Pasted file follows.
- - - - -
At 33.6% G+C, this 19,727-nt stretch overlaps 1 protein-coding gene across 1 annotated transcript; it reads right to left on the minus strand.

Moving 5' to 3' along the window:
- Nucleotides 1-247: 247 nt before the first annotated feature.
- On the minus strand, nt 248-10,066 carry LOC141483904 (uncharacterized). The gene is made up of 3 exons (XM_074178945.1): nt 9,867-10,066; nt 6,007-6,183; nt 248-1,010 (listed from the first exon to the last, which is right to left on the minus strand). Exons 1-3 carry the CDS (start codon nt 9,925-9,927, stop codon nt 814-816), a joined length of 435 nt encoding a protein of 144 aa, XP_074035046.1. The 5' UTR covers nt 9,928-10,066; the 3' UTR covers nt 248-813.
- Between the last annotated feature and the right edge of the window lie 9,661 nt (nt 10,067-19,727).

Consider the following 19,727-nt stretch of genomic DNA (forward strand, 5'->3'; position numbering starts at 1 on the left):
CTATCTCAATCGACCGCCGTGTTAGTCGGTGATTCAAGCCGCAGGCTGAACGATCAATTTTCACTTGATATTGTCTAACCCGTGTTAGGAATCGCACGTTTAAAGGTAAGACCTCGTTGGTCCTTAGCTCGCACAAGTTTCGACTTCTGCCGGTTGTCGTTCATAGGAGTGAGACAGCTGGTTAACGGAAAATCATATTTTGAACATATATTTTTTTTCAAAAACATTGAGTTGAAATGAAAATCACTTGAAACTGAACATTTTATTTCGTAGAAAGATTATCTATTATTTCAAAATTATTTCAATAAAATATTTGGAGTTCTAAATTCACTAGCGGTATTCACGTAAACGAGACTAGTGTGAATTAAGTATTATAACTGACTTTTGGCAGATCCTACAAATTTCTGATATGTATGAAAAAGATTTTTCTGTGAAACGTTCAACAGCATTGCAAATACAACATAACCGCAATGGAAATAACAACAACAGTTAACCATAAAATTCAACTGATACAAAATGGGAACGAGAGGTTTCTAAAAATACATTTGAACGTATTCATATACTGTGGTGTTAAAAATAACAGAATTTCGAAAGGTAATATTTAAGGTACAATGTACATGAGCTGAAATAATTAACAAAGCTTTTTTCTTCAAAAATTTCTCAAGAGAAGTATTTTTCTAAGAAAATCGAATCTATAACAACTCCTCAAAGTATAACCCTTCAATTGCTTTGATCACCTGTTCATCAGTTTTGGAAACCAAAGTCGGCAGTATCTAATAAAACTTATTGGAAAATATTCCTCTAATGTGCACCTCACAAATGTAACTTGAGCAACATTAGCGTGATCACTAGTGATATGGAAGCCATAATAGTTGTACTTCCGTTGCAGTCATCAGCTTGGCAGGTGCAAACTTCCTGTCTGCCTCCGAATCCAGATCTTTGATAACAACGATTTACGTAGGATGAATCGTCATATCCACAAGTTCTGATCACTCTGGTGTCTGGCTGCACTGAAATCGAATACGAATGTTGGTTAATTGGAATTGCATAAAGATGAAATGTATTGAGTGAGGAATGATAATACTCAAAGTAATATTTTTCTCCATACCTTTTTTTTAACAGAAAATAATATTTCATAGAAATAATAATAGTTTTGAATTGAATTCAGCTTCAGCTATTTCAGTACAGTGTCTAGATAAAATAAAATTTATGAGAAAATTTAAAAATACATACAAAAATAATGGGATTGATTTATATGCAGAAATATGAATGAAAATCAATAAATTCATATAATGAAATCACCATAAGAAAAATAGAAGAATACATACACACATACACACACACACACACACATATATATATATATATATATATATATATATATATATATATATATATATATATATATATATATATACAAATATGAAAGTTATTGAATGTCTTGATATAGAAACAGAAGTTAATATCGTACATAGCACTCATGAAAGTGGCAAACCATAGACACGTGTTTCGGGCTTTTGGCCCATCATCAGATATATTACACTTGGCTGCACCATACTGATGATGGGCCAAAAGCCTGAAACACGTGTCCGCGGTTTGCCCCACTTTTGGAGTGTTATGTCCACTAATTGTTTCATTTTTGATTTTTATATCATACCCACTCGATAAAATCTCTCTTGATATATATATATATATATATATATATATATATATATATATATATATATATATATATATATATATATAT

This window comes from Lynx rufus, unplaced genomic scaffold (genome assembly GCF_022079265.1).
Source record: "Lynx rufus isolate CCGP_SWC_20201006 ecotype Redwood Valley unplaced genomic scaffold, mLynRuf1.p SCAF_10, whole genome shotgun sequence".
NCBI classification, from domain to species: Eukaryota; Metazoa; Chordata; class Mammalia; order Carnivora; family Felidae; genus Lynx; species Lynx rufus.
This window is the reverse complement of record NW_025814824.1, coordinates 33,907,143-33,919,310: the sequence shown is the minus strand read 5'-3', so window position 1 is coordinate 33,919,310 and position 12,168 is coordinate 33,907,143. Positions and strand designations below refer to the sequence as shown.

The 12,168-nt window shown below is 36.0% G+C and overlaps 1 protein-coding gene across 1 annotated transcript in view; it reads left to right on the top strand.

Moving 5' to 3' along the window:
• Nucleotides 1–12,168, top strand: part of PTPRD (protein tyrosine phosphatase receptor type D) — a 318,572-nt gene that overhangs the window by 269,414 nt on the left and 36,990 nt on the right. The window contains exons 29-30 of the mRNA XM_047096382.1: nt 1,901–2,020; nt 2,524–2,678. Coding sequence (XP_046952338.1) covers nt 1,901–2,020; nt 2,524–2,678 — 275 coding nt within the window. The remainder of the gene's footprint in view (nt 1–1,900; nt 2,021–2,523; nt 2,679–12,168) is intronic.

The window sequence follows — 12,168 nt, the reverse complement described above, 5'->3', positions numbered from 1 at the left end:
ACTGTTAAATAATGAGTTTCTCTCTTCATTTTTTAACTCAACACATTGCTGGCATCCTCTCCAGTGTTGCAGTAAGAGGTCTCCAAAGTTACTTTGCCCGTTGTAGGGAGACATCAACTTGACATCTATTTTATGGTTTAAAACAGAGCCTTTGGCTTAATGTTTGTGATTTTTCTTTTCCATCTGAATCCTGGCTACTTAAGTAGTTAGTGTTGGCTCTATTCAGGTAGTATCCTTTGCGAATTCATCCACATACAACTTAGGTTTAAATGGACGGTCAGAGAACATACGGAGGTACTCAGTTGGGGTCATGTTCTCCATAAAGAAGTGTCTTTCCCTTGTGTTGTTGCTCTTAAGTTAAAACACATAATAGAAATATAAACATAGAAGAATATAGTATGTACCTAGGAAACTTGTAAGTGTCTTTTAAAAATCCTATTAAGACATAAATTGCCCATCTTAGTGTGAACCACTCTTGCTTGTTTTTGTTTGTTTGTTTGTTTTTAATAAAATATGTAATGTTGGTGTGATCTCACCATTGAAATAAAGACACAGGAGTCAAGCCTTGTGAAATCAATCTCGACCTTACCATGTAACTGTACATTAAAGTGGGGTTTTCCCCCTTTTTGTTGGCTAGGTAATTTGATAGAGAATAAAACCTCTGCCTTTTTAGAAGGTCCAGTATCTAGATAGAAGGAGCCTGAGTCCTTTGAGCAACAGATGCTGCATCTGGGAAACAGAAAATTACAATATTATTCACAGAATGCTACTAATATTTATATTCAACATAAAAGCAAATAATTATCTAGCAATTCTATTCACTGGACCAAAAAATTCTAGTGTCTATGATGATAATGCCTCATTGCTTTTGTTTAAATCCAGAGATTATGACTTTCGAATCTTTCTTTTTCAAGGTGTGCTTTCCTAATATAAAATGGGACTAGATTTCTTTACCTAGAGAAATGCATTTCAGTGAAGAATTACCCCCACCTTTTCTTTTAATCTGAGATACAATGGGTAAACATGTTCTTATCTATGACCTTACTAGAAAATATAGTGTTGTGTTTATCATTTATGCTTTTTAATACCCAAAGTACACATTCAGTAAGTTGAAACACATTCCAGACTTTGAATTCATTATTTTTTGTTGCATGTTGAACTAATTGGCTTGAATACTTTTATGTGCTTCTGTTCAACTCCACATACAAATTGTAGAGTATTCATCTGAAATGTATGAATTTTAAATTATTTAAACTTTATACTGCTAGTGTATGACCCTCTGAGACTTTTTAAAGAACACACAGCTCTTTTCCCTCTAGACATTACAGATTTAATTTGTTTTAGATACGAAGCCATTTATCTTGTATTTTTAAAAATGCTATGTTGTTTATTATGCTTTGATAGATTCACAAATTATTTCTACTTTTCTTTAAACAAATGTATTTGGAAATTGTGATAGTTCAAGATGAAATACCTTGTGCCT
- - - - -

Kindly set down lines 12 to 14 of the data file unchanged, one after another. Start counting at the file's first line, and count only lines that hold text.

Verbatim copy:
The 12,168-nt window shown below is 36.0% G+C and overlaps 1 protein-coding gene across 1 annotated transcript in view; it reads left to right on the top strand.

Moving 5' to 3' along the window:
• Nucleotides 1–12,168, top strand: part of PTPRD (protein tyrosine phosphatase receptor type D) — a 318,572-nt gene that overhangs the window by 269,414 nt on the left and 36,990 nt on the right. The window contains exons 29-30 of the mRNA XM_047096382.1: nt 1,901–2,020; nt 2,524–2,678. Coding sequence (XP_046952338.1) covers nt 1,901–2,020; nt 2,524–2,678 — 275 coding nt within the window. The remainder of the gene's footprint in view (nt 1–1,900; nt 2,021–2,523; nt 2,679–12,168) is intronic.